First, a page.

June 30 1922/2022
Lackawanna Trail Opening – The formal exercises in opening the great Lackawanna Trail were favored by the very fine weather; an immense crowd of people were present to participate in the opening of this great and nationally known roadway connecting the cities of Binghamton and Scranton. The exercises at Scranton, preliminary to the day, were marked by great enthusiasm. Early Wednesday morning hundreds of cars lined up on roads leading to the Trail in order to join the merry throng of paraders starting from Scranton on the trip to Binghamton. The main program of exercises were carried out at New Milford, and the citizens of this enterprising town are to be warmly commended for their work in arranging for the suitable marking of this great event.
North Jackson – On June 20 the annual reunion of the Yale school was held in the M. E. church. Nearing the noon hour about 70 had gathered from far and near in remembrance of the day. All came with well filled baskets and at noon the tables were well filled with the good things to which all did justice. During the afternoon songs, readings and recitations were listened to; also several speeches were rendered bringing back many happy reminiscences of old.
Hells Half Acre – Alexander Kowconsky and Alex Shellock, of Throop township, Lackawanna County, were caught fishing at Hells Half Acre, between South Gibson and Hop Bottom, with set lines in violation of the law, by Game Worden Geo. H. Watrous and deputy, Fred Smith, last week. They were arrested and brought to Montrose and had a hearing before Justice W. G. Comstock. Being unable to pay their fines they were committed to jail for twenty days.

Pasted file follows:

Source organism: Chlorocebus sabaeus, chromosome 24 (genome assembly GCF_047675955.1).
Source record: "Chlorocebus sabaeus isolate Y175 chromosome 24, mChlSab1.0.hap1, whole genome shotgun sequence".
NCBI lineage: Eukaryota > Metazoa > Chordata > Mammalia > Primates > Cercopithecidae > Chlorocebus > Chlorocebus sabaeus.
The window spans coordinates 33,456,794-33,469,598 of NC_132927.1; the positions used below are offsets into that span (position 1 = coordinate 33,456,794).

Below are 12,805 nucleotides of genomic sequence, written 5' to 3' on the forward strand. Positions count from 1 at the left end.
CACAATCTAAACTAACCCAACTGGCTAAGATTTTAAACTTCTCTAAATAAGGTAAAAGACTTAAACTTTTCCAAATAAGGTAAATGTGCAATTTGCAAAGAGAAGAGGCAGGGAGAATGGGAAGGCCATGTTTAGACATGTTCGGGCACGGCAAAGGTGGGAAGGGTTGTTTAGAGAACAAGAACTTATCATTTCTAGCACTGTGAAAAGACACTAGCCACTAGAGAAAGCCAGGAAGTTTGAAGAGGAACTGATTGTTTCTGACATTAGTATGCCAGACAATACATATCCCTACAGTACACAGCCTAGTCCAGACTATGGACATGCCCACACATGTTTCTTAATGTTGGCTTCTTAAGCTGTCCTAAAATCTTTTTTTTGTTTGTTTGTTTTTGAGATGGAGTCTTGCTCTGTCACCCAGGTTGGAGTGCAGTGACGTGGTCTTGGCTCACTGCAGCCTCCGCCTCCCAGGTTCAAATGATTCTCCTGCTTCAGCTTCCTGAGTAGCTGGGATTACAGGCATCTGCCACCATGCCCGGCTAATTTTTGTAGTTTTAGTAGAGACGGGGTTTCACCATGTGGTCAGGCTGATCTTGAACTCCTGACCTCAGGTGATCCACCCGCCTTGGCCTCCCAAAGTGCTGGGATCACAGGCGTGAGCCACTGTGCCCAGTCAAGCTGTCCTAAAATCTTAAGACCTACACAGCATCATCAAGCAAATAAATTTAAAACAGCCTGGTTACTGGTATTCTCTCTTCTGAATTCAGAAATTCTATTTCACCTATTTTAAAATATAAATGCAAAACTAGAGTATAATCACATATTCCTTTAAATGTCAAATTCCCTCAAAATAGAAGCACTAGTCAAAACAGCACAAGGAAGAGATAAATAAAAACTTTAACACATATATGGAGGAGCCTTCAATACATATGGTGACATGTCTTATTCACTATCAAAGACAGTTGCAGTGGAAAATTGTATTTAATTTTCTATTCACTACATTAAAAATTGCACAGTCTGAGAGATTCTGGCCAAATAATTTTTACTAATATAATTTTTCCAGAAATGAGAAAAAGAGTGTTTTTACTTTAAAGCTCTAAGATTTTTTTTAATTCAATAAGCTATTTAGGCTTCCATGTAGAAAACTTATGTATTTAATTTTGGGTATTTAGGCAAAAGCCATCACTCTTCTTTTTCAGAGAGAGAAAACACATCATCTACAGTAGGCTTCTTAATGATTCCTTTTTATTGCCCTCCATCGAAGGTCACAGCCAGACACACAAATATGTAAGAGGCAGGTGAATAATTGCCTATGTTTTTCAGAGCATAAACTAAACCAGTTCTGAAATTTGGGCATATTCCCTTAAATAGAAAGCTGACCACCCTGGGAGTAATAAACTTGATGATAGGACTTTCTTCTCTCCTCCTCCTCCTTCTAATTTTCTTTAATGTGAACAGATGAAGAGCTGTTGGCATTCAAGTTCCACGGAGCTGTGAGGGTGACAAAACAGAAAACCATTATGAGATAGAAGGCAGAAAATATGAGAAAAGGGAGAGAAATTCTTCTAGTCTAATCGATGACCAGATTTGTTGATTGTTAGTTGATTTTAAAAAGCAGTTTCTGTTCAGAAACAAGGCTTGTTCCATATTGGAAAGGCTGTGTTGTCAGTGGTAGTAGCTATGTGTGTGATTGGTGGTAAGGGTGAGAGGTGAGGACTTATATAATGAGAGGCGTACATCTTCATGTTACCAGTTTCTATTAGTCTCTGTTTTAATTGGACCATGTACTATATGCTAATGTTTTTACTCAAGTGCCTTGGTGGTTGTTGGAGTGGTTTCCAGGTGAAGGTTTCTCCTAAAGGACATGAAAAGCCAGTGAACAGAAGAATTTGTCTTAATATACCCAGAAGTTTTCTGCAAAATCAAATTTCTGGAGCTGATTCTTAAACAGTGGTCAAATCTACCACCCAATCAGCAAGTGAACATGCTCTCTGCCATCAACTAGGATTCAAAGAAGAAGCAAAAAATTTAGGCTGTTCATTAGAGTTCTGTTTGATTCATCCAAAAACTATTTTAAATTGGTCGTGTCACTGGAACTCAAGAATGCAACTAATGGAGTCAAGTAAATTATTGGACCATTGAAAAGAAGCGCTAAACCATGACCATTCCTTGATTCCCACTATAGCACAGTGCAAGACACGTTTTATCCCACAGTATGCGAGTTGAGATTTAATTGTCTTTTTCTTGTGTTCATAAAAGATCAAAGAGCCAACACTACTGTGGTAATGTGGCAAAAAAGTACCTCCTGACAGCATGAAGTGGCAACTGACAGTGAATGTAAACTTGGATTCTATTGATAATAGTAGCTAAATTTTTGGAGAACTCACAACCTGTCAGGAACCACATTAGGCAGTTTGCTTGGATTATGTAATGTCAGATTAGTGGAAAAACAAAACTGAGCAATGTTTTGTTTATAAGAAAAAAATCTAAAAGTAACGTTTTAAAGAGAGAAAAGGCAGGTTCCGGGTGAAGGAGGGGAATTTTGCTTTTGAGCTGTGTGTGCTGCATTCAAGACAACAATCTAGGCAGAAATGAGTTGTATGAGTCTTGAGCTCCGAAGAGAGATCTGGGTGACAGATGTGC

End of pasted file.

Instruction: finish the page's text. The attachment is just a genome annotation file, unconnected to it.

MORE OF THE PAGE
Birchardville – John Flynn, one of our county’s ambitious and highly regarded young men, was calling on friends here Friday. He completed the botanical course at Pennsylvania State College this spring and speaks highly, indeed, of the educational opportunities afforded at this institution. Plans are on foot to extend the influence and scope of Penn State and it hereafter be known as a university and given a name more in keeping with the character of this splendid institution.
Fairdale – David Olmstead had a thrilling experience on his farm during the storm of a week ago. On reaching home, after a ball game, he found his fine herd of Holsteins marooned on an island in Wyalusing creek, with the water so high and swift where they were used to crossing that they could not get to the main land. He and two hired men attempted to wade to the island but had to return and remove their clothing and swim across. The herd was driven to another point where the water was not so high and a rescue effected. Another dairyman, Ed. Jones, found his cattle surrounded by water, too. His son, Earl, crossed over the stream on a foot bridge to drive the cattle over and while he was gone the bridge was washed away. Mr. Jones had to take a horse and ford the stream in order to reach his son.